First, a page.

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Gille l’Ainé  -  Foullet

Rare Matte Gilt Bronze and White Carrara Marble Mantel Clock

“The Rearing Lion”


Dial signed “Gille l’Aîné à Paris” by the clockmaker Pierre II Gille

Probably sold by cabinetmaker Antoine Foullet

Paris, Transition period between Louis XV-Louis XVI, circa 1770

Height46 cm Width37 cm Depth21 cm

The round white enamel dial, signed “Gille L’Aîné à Paris”, indicates the Roman numeral hours and the Arabic numeral five-minute intervals by means of two pierced gilt bronze hands. The hour and half hour striking movement is housed in a neoclassical case featuring a very finely chased matte gilt bronze lion, on a base of white Carrara marble. The drum case housing the movement is surmounted by a lidded urn that is decorated with laurel leaf garlands; it has a seed finial. It rests on a truncated column that is adorned with fluting and molding. To the right there is a garland of blooming roses; to the left there is a magnificent lion rearing up on its hind legs. The lion stands on a naturalistic terrace strewn with oak branches and a cornucopia. The shaped quadrangular base has a slightly rounded façade decorated with spiraling rosettes with a garland of oak leaves suspended from a central roundel; it is decorated with a frieze of interlacing motifs centered with alternating ovals and spheres. The clock stands on four molded flattened toupie feet.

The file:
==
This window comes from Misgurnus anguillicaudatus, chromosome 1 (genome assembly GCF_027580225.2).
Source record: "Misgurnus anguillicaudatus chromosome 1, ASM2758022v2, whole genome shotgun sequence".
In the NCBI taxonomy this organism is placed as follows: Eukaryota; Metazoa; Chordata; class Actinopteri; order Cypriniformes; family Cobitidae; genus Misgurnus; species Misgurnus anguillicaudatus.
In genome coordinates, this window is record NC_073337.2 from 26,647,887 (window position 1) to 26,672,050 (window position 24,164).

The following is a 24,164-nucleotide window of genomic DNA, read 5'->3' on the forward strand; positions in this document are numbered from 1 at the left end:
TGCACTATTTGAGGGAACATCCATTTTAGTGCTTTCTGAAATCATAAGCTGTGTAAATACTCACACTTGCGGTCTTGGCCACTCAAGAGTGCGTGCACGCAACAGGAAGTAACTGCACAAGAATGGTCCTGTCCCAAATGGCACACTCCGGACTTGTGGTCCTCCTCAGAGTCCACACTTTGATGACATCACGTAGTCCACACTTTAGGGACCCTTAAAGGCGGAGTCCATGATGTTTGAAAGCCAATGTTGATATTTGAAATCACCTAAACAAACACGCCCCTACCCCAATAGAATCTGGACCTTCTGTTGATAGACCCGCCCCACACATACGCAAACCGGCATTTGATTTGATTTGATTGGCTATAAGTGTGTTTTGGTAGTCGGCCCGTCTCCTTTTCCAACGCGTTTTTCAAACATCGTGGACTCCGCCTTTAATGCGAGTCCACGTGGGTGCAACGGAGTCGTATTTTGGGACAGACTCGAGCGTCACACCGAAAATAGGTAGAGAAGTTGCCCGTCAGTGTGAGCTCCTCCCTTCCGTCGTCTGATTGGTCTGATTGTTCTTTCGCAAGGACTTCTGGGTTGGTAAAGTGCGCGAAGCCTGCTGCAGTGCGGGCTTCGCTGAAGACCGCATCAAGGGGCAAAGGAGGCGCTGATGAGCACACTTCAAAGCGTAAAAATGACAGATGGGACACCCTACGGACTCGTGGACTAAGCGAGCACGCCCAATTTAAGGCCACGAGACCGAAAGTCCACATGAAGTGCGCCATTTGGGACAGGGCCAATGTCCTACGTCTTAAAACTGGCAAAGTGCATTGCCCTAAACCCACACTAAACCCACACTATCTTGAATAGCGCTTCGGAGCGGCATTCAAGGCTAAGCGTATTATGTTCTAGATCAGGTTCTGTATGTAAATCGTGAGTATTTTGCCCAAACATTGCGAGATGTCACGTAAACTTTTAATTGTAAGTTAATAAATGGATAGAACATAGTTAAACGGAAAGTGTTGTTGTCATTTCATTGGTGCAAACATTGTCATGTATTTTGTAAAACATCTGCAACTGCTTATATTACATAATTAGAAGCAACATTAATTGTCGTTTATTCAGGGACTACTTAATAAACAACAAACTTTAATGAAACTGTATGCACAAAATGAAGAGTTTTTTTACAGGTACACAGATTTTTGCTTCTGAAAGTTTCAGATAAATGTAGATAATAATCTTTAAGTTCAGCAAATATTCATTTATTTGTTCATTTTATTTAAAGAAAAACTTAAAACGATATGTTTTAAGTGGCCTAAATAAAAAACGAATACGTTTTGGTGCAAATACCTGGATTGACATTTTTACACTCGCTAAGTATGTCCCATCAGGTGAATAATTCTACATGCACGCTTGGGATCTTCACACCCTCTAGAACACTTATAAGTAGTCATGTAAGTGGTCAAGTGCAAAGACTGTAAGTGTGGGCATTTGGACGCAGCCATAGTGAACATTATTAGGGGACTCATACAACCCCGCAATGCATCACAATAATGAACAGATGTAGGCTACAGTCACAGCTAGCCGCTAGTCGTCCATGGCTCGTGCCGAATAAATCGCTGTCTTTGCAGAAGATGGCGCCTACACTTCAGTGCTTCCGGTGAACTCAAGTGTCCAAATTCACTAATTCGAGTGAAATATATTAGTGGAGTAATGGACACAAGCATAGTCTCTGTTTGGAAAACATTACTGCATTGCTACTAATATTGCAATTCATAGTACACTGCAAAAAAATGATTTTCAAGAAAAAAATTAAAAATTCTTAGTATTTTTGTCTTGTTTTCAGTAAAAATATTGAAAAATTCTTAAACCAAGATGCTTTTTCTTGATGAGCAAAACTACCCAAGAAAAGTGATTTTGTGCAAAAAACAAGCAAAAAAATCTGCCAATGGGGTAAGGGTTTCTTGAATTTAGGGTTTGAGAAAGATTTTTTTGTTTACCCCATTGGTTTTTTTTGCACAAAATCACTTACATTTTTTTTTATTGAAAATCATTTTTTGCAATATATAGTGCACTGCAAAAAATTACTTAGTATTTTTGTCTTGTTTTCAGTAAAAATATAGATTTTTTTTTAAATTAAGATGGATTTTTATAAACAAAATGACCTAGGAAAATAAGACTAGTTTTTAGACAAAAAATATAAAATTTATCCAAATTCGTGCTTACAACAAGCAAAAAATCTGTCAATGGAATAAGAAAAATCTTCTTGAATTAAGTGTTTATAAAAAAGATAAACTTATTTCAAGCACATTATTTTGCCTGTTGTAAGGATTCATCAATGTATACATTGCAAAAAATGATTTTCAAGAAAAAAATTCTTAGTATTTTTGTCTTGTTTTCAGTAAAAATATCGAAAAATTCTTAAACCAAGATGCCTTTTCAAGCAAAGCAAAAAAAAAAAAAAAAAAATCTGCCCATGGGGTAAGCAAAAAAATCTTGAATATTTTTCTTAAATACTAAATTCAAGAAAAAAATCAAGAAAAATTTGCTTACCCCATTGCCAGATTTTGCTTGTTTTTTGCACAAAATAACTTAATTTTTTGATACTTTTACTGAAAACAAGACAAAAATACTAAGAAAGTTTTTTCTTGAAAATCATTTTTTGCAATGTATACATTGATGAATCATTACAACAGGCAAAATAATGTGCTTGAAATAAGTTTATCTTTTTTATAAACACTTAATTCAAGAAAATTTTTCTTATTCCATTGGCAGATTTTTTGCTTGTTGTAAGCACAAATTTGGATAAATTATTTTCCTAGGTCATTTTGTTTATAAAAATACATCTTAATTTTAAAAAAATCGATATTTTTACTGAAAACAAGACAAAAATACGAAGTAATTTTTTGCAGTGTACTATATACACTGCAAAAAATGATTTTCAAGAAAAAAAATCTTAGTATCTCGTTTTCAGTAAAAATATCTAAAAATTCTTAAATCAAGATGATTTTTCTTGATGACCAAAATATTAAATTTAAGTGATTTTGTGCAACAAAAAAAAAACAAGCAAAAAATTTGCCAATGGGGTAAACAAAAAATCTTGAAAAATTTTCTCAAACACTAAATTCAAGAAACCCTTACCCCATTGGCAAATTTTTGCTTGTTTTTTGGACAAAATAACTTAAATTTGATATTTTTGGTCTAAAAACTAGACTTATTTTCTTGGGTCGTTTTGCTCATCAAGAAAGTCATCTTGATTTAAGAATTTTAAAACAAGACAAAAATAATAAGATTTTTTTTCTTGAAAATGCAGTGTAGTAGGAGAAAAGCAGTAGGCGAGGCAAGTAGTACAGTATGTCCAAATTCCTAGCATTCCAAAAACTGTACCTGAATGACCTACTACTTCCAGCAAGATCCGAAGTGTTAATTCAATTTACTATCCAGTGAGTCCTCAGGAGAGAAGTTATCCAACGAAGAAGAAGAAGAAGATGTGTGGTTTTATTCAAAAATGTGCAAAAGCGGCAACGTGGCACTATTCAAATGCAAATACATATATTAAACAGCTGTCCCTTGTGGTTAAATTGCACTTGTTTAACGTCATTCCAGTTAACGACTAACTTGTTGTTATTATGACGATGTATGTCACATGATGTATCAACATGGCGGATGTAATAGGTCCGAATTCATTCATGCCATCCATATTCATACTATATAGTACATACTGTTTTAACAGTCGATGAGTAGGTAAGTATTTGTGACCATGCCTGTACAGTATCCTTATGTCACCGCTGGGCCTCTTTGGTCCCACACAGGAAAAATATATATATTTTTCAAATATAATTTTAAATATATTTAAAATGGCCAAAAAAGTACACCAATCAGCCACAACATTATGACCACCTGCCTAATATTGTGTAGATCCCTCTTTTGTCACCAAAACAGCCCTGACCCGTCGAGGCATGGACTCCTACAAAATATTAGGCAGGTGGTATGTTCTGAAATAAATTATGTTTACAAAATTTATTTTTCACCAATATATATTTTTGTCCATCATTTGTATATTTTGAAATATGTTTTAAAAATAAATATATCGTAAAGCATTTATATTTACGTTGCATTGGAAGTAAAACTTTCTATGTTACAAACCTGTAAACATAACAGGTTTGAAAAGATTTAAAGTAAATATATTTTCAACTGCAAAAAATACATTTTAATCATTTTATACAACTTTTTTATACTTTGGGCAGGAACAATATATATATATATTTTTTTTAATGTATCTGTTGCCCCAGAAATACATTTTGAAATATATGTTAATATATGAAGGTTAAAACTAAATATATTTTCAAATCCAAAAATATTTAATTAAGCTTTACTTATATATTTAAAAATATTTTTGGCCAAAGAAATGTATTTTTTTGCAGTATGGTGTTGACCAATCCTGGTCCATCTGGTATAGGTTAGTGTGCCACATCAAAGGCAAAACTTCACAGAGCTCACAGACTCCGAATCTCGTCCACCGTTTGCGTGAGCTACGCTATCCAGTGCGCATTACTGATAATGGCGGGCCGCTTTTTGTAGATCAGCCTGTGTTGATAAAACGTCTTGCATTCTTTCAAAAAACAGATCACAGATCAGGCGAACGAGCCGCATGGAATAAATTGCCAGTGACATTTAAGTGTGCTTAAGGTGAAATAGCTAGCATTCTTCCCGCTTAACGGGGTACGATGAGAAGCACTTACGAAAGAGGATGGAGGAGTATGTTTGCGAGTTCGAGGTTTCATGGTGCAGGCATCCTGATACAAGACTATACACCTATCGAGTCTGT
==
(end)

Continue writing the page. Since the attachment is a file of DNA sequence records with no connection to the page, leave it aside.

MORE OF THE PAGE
The present rare mantel clock was created in the late 1760s or early 1770s by a Parisian bronze caster whose identity is currently not known, for the cabinetmaker Antoine Foullet, who, due to the strict regulations of the artisans’ guilds of the period, could not create bronze pieces, but could nevertheless sell them and enjoy exclusive commercial rights to these pieces. Only a few examples of the model were made. Among them, one example, whose dial was signed “Bourdier”, was formerly offered by the Galerie Didier Aaron (illustrated in J-D. Augarde, Les ouvriers du Temps, La pendule à Paris de Louis XIV à Napoléon Ier, Editions Antiquorum, Genève, 1996, p. 284, fig. 216, and in H. Ottomeyer and P. Pröschel, Vergoldete Bronzen, Die Bronzearbeiten des Spätbarock und Klassizismus, Band I, Munich, 1986, p. 193, fig. 3.11.5). A second clock, whose dial was signed “Cronier”, is illustrated in P. Kjellberg, Encyclopédie de la pendule française du Moyen Age au XXe siècle, Les éditions de l’Amateur, Paris, 1997, p. 280, fig. A. One further clock of this type, whose dial is signed “Festeau le jeune”, was formerly in the collection of Viscountess Vigier (sold Paris, Palais Galliera, Maître Rheims, June 2-3, 1970, lot 80).

Gille l’Aîné

The signatures “Gille l’Aîné à Paris” and “Gille Fils à Paris” are those of two Parisian clockmakers, father and son. Until 1765, the signature “Gille L’Aîné” was used by Pierre I François Gille (1690-1765), while his son Pierre II Gille (1723-1784) signed his dials “Gille L’Aîné Fils”.

After becoming a master on 18 November 1746 as the son of a master, Pierre II Gille opened a workshop in the rue Saint-Martin, then the rue Saint-Denis and the rue aux Ours. At the beginning of his career he worked with his father, then he opened his own workshop in the mid-18th century and immediately encountered great success among influential collectors. On his father’s death in 1765, Pierre II Gille took over his signature, marking his pieces “Gille l’Aîné à Paris”.

During the 18th century, clocks bearing the signature “Gille L’aîné” were mentioned as belonging to the Marquis de Brunoy, the Prince Charles de Lorraine, the influential Farmer General Perrinet de Jars, the Duke de Gramont, the Prince de Condé and Augustus II of Saxony.

Antoine Foullet

Antoine Foullet is a cabinetmaker specialising in clock and regulator cases ; he became a master on September 24, 1749.

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